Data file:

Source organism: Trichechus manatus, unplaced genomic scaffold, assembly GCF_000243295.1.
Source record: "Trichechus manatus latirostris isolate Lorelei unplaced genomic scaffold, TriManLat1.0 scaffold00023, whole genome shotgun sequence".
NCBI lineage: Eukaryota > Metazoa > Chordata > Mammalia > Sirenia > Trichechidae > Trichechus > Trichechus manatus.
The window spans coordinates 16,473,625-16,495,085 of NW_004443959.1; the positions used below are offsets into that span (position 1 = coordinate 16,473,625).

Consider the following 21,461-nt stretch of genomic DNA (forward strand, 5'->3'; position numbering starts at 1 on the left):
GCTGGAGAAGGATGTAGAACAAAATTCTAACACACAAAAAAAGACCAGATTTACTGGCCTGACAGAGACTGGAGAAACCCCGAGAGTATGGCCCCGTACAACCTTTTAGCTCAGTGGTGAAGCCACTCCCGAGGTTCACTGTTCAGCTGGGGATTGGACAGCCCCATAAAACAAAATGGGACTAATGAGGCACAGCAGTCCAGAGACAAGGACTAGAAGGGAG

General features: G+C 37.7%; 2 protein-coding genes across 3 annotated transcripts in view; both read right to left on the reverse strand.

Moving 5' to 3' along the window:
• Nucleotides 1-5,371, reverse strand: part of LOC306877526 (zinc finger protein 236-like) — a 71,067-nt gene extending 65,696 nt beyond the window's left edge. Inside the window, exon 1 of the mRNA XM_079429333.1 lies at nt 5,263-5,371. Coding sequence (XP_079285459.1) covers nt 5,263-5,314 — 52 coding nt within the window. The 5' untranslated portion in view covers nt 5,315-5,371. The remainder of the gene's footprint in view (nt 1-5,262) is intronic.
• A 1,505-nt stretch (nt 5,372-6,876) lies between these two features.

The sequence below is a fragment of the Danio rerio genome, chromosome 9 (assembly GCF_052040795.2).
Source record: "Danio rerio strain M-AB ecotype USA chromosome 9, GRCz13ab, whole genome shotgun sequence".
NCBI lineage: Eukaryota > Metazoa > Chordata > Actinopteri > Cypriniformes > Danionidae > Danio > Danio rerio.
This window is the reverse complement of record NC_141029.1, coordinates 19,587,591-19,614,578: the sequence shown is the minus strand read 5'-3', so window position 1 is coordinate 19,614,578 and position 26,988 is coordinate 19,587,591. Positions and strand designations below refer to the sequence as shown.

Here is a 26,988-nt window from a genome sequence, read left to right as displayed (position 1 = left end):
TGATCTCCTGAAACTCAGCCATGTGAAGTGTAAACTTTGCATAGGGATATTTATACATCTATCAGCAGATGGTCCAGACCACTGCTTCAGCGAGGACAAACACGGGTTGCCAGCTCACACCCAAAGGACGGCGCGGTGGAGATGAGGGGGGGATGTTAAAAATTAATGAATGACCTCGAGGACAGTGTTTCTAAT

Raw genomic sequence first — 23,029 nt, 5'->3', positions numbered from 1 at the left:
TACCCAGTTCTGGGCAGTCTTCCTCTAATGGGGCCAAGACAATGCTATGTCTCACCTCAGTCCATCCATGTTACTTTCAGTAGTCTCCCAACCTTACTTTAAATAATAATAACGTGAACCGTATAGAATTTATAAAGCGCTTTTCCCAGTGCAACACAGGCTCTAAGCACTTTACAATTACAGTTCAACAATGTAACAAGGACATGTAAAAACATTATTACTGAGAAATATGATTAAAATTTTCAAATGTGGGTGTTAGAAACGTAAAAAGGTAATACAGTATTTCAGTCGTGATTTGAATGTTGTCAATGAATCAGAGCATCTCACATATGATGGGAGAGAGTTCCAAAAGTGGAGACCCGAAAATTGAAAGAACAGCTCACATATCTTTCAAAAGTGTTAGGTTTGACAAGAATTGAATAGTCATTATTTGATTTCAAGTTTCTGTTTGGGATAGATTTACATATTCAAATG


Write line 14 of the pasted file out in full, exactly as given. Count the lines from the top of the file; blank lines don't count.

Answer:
This window is the reverse complement of record NC_141029.1, coordinates 19,587,591-19,614,578: the sequence shown is the minus strand read 5'-3', so window position 1 is coordinate 19,614,578 and position 26,988 is coordinate 19,587,591. Positions and strand designations below refer to the sequence as shown.